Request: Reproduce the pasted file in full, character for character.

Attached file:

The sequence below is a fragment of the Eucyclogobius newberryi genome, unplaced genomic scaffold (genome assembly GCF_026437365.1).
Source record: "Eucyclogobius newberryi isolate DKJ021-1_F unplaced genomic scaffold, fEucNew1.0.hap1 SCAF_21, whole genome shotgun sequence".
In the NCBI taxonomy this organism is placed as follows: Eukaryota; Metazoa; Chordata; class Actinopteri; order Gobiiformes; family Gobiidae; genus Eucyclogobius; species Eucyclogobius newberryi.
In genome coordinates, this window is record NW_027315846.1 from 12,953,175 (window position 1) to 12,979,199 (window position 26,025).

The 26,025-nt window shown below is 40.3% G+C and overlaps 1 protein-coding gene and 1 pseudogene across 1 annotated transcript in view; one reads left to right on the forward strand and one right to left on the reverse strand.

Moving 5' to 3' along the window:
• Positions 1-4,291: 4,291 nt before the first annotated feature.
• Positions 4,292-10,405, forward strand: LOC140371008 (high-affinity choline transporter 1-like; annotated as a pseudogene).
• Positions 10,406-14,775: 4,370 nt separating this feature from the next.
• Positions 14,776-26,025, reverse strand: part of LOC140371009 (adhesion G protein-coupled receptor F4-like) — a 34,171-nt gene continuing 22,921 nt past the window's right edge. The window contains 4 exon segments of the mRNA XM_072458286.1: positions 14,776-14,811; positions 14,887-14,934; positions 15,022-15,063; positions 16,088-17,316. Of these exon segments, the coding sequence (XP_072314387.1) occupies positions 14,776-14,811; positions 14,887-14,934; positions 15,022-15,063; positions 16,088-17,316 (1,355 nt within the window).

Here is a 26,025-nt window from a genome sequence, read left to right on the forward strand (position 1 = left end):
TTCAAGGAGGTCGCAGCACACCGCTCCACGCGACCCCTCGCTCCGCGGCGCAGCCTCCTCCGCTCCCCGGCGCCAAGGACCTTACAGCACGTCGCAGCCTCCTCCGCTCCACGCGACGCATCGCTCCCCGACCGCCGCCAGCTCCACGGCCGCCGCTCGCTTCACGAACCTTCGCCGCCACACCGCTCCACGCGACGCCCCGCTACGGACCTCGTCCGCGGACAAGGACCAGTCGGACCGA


The sequence below is a fragment of the Eucyclogobius newberryi genome, unplaced genomic scaffold (genome assembly GCF_026437365.1).
Source record: "Eucyclogobius newberryi isolate DKJ021-1_F unplaced genomic scaffold, fEucNew1.0.hap1 SCAF_21, whole genome shotgun sequence".
In the NCBI taxonomy this organism is placed as follows: Eukaryota; Metazoa; Chordata; class Actinopteri; order Gobiiformes; family Gobiidae; genus Eucyclogobius; species Eucyclogobius newberryi.
In genome coordinates, this window is record NW_027315846.1 from 12,953,175 (window position 1) to 12,979,199 (window position 26,025).

The 26,025-nt window shown below is 40.3% G+C and overlaps 1 protein-coding gene and 1 pseudogene across 1 annotated transcript in view; one reads left to right on the forward strand and one right to left on the reverse strand.

Moving 5' to 3' along the window:
• Positions 1-4,291: 4,291 nt before the first annotated feature.
• Positions 4,292-10,405, forward strand: LOC140371008 (high-affinity choline transporter 1-like; annotated as a pseudogene).
• Positions 10,406-14,775: 4,370 nt separating this feature from the next.
• Positions 14,776-26,025, reverse strand: part of LOC140371009 (adhesion G protein-coupled receptor F4-like) — a 34,171-nt gene continuing 22,921 nt past the window's right edge. The window contains 4 exon segments of the mRNA XM_072458286.1: positions 14,776-14,811; positions 14,887-14,934; positions 15,022-15,063; positions 16,088-17,316. Of these exon segments, the coding sequence (XP_072314387.1) occupies positions 14,776-14,811; positions 14,887-14,934; positions 15,022-15,063; positions 16,088-17,316 (1,355 nt within the window).

Here is a 26,025-nt window from a genome sequence, read left to right on the forward strand (position 1 = left end):
TTCAAGGAGGTCGCAGCACACCGCTCCACGCGACCCCTCGCTCCGCGGCGCAGCCTCCTCCGCTCCCCGGCGCCAAGGACCTTACAGCACGTCGCAGCCTCCTCCGCTCCACGCGACGCATCGCTCCCCGACCGCCGCCAGCTCCACGGCCGCCGCTCGCTTCACGAACCTTCGCCGCCACACCGCTCCACGCGACGCCCCGCTACGGACCTCGTCCGCGGACAAGGACCAGTCGGACCGA